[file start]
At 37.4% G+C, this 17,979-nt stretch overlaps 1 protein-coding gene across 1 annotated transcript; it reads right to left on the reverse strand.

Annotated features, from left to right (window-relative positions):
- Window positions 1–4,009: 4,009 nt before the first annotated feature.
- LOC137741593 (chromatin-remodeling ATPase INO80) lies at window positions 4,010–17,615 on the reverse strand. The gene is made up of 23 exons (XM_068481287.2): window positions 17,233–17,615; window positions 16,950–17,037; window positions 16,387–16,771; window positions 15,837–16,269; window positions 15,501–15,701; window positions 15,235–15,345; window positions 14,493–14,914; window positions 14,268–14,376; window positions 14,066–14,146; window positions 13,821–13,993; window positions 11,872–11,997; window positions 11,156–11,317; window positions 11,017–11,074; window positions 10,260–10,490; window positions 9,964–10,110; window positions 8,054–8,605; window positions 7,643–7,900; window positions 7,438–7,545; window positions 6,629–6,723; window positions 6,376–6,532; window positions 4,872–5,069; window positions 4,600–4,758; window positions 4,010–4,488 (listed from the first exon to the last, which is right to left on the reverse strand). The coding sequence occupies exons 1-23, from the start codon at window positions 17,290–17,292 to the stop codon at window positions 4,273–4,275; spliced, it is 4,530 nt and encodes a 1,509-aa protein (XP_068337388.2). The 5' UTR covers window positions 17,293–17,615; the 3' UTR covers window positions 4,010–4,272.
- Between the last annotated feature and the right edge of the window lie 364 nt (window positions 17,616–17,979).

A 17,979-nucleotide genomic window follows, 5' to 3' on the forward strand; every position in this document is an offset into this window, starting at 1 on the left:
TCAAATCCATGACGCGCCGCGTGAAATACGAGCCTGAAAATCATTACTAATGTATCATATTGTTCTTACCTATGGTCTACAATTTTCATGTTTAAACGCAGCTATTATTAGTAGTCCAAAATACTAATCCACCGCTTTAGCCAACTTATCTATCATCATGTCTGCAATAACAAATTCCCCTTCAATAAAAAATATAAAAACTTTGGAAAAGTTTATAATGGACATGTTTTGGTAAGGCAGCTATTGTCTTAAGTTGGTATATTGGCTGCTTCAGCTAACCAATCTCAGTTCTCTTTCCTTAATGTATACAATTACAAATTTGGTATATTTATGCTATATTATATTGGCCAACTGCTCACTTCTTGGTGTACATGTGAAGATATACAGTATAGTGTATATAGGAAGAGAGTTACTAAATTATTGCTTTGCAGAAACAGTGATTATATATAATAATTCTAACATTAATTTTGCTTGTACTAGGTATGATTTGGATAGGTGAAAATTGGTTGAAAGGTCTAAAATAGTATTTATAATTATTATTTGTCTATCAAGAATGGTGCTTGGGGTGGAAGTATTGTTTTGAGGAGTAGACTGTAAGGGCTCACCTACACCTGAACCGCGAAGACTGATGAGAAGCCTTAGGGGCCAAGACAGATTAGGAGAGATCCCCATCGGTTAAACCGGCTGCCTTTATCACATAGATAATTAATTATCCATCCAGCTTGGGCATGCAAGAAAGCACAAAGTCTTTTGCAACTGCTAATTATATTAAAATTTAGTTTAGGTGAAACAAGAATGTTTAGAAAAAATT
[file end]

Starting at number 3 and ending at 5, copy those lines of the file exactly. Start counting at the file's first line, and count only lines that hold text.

- Window positions 1–4,009: 4,009 nt before the first annotated feature.
- LOC137741593 (chromatin-remodeling ATPase INO80) lies at window positions 4,010–17,615 on the reverse strand. The gene is made up of 23 exons (XM_068481287.2): window positions 17,233–17,615; window positions 16,950–17,037; window positions 16,387–16,771; window positions 15,837–16,269; window positions 15,501–15,701; window positions 15,235–15,345; window positions 14,493–14,914; window positions 14,268–14,376; window positions 14,066–14,146; window positions 13,821–13,993; window positions 11,872–11,997; window positions 11,156–11,317; window positions 11,017–11,074; window positions 10,260–10,490; window positions 9,964–10,110; window positions 8,054–8,605; window positions 7,643–7,900; window positions 7,438–7,545; window positions 6,629–6,723; window positions 6,376–6,532; window positions 4,872–5,069; window positions 4,600–4,758; window positions 4,010–4,488 (listed from the first exon to the last, which is right to left on the reverse strand). The coding sequence occupies exons 1-23, from the start codon at window positions 17,290–17,292 to the stop codon at window positions 4,273–4,275; spliced, it is 4,530 nt and encodes a 1,509-aa protein (XP_068337388.2). The 5' UTR covers window positions 17,293–17,615; the 3' UTR covers window positions 4,010–4,272.
- Between the last annotated feature and the right edge of the window lie 364 nt (window positions 17,616–17,979).